Small town cinemas should be protected to ensure local communities have access to movies, an MP has said.
Mobile cinemas increase access for rural communities
Councils should be given more powers to protect local cinemas, David Rendel, Liberal Democrat MP for Newbury, told the House of Commons on Wednesday.
He said "fleapits" could help community spirit and tackle social exclusion.
His backbench Cinema (Rural Areas) bill
received an unopposed first reading
but is unlikely to become law due to a lack of parliamentary time.
Mr Rendel said multiplexes accounted for 71% of UK screens in 2003, up from 10% in 1988, and had an adverse effect on smaller local cinemas.
"The problem is that it is the smaller cinemas that tend to serve the rural communities," he said.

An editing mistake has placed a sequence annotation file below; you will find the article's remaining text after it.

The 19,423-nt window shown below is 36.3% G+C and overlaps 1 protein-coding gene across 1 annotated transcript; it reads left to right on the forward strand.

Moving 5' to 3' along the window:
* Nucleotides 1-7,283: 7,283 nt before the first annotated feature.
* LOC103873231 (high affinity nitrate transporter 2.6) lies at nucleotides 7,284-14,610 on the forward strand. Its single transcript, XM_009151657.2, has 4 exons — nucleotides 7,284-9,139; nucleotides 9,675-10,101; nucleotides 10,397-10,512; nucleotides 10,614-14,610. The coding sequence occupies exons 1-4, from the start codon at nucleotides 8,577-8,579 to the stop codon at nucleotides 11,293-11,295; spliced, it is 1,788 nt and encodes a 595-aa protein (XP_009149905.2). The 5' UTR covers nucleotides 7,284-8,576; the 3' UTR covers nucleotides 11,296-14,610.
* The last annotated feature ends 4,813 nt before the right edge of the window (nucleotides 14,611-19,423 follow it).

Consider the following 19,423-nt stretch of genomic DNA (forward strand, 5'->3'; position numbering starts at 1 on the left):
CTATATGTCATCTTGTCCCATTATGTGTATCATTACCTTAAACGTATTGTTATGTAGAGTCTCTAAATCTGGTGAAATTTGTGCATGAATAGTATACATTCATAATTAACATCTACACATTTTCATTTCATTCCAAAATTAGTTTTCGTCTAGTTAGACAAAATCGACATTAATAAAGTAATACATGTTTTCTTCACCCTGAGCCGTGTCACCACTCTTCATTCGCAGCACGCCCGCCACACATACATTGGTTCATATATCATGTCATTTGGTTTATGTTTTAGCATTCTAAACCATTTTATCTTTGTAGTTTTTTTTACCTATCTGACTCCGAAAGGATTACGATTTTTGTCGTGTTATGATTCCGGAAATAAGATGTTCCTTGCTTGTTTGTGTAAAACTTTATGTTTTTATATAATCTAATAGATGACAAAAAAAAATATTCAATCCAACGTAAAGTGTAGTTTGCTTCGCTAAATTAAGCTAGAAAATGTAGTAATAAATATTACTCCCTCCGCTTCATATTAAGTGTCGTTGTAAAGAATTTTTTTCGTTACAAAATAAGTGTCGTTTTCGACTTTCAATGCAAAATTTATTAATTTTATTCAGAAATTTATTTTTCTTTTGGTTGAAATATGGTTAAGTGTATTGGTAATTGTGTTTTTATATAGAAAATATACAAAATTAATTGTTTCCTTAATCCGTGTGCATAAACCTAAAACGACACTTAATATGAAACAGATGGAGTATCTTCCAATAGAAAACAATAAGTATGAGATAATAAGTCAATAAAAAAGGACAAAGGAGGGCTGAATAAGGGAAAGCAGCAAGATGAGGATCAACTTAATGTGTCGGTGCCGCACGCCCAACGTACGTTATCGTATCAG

"Their closure has resulted in a serious problem of access in many small towns and rural areas.
"The dominance of the multiplex has resulted in what is often a more sterile, individualised film-going experience."
He added that "social cohesion" would be enhanced by access to local cinemas showing "films grounded in a specific cultural context".
His bill follows measures by the UK Film Council to improve access to film across the UK and promote the wider release of specialised films.
These include using £500,000 of Lottery money to provide digital equipment for local film societies and film clubs, and another £13m to create a "digital screen network".
"There are undoubted disparities between different parts of the country over access to film," said a Film Council spokesperson.
"We are trying to address this on a number of fronts."